The stock market had already been anticipating a turnaround for Netflix judging by the pick-up in its share price in recent months, but few expected significant good news to appear before the launch of the cut-price advertising-led subscription tier in November.
Netflix’s third-party quarter results pleasantly surprised, with revenue, operating income and subscriber numbers ahead of expectations.
Netflix has been down in the dumps for a while, after seeing subscriber numbers surge during the pandemic and then finding it impossible to sustain this momentum as the world returned to some sense of normality. It now seems to have regained its mojo and there is a lot riding on the success of the new advertising-led subscription tier.
AJ Bell’s Russ Mould said: “First, it could help reduce customer churn – anyone looking to cut spending during the cost-of-living crisis can just move down a subscription tier, pay a bit less each month and still be able to watch Netflix. That’s better for the company than simply losing the customer outright.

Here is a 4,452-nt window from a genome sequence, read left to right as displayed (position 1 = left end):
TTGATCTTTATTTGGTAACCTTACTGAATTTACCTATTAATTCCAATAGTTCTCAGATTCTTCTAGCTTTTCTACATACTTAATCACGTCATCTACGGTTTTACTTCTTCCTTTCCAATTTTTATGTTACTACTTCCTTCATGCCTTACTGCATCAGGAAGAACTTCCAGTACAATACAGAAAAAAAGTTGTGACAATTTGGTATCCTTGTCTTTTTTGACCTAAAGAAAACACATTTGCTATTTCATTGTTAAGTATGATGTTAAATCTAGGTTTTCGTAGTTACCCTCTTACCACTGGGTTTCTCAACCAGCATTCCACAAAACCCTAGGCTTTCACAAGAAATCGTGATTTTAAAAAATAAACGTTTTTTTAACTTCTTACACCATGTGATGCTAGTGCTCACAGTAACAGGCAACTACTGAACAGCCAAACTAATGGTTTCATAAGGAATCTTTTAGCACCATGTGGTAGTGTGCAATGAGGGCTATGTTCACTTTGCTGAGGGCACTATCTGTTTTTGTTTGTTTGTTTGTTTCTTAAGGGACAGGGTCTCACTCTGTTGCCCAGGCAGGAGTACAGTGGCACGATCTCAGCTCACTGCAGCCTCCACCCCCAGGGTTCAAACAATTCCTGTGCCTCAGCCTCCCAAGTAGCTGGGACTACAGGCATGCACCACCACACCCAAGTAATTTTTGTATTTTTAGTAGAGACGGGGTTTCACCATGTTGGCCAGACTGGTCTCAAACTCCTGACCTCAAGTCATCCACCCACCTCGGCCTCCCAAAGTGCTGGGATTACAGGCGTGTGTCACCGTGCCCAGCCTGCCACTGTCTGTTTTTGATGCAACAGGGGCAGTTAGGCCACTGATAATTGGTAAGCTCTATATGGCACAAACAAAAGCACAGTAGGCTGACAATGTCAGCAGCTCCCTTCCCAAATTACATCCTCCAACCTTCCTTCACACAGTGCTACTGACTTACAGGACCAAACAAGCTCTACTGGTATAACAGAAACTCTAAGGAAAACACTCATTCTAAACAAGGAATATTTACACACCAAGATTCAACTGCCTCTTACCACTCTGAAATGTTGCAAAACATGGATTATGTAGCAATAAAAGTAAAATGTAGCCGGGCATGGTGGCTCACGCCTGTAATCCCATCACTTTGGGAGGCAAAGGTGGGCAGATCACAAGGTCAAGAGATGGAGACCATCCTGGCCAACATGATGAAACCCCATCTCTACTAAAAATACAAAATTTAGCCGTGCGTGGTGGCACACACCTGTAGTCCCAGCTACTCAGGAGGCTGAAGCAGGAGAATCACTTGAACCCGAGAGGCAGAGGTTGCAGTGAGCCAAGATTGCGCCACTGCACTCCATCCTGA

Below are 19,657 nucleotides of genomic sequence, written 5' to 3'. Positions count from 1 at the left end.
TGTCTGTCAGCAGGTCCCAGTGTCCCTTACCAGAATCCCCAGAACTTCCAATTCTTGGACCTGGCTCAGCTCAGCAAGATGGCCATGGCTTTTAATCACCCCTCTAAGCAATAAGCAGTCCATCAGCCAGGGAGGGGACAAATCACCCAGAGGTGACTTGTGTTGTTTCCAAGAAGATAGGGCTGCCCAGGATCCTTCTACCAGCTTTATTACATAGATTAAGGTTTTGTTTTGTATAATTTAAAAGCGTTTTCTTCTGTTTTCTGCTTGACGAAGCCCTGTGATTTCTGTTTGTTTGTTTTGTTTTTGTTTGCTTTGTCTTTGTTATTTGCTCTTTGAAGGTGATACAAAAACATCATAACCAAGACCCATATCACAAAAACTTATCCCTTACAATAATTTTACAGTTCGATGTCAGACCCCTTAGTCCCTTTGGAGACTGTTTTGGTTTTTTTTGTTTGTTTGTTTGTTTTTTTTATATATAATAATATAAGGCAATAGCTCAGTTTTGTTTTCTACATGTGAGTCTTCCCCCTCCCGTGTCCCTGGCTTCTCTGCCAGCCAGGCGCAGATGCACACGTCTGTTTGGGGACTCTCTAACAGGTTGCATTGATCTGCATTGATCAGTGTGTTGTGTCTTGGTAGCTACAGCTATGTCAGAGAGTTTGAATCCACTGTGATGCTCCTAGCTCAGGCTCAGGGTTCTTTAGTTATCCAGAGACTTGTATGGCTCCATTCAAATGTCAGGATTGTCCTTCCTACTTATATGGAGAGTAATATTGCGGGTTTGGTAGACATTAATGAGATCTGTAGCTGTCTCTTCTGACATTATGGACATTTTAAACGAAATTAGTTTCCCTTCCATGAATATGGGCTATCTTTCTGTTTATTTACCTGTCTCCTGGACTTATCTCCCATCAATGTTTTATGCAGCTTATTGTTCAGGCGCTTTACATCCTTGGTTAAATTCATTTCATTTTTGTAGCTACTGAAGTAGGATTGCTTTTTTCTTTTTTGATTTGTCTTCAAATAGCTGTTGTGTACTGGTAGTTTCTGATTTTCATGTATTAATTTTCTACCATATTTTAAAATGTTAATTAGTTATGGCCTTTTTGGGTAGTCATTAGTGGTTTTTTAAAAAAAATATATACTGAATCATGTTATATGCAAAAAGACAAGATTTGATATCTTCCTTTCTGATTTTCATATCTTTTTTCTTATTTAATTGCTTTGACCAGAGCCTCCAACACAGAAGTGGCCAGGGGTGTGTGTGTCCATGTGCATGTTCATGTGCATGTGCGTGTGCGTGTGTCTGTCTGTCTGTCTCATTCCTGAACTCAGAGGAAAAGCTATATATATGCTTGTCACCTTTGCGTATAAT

“Second, it might attract new customers who were previously put off the higher price point of a subscription. Third, it creates an additional revenue stream for the group in the form of advertising income.
“Some existing customers might switch to the cheaper tier, but many won’t if they don’t want their TV show or film regularly interrupted with advertisements. Unlike Sky’s NowTV which only shows advertisements before a film starts, Netflix is going to average four to five minutes of adverts per hour watched.
“There are a lot of moving parts with Netflix’s revitalisation plan, but ultimately it all comes down to the content. If it cannot constantly refresh its library of content and ensure that quality of programmes is high, then subscribers will lose interest and go elsewhere. That’s a very expensive game for Netflix to play given the fierce competition for film and TV rights, and the spiralling cost of new productions.
“The fact Netflix chose to have a dig at streaming rivals by estimating they are all losing money (and pointing out it is not) is a bit of a cheek. Yes, it’s had a good quarter, but Netflix itself can be accused of paying excessive amounts of money for what turned out to be poor quality productions on plenty of occasions.”